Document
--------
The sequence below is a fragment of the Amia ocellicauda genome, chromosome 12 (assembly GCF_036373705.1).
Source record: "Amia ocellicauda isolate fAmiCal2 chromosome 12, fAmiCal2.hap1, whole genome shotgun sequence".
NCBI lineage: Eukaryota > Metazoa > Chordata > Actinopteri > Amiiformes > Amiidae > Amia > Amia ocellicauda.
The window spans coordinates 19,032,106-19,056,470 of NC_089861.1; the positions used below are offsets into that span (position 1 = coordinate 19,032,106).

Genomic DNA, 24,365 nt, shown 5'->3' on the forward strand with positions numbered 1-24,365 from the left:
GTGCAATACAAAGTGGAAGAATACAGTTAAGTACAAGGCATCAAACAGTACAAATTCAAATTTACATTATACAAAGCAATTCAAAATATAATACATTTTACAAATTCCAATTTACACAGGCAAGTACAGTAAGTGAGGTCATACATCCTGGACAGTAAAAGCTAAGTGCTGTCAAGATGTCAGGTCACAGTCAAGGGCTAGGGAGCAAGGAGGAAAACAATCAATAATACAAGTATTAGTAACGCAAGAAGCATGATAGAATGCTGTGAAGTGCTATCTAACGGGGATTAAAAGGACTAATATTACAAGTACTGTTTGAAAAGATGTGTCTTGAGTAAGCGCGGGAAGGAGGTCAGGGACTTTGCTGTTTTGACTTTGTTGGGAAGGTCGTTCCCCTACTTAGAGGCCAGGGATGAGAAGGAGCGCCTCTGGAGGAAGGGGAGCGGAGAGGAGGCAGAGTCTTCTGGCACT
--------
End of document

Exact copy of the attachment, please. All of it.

The sequence below is a fragment of the Amia ocellicauda genome, chromosome 12 (assembly GCF_036373705.1).
Source record: "Amia ocellicauda isolate fAmiCal2 chromosome 12, fAmiCal2.hap1, whole genome shotgun sequence".
NCBI lineage: Eukaryota > Metazoa > Chordata > Actinopteri > Amiiformes > Amiidae > Amia > Amia ocellicauda.
The window spans coordinates 19,032,106-19,056,470 of NC_089861.1; the positions used below are offsets into that span (position 1 = coordinate 19,032,106).

Genomic DNA, 24,365 nt, shown 5'->3' on the forward strand with positions numbered 1-24,365 from the left:
GTGCAATACAAAGTGGAAGAATACAGTTAAGTACAAGGCATCAAACAGTACAAATTCAAATTTACATTATACAAAGCAATTCAAAATATAATACATTTTACAAATTCCAATTTACACAGGCAAGTACAGTAAGTGAGGTCATACATCCTGGACAGTAAAAGCTAAGTGCTGTCAAGATGTCAGGTCACAGTCAAGGGCTAGGGAGCAAGGAGGAAAACAATCAATAATACAAGTATTAGTAACGCAAGAAGCATGATAGAATGCTGTGAAGTGCTATCTAACGGGGATTAAAAGGACTAATATTACAAGTACTGTTTGAAAAGATGTGTCTTGAGTAAGCGCGGGAAGGAGGTCAGGGACTTTGCTGTTTTGACTTTGTTGGGAAGGTCGTTCCCCTACTTAGAGGCCAGGGATGAGAAGGAGCGCCTCTGGAGGAAGGGGAGCGGAGAGGAGGCAGAGTCTTCTGGCACT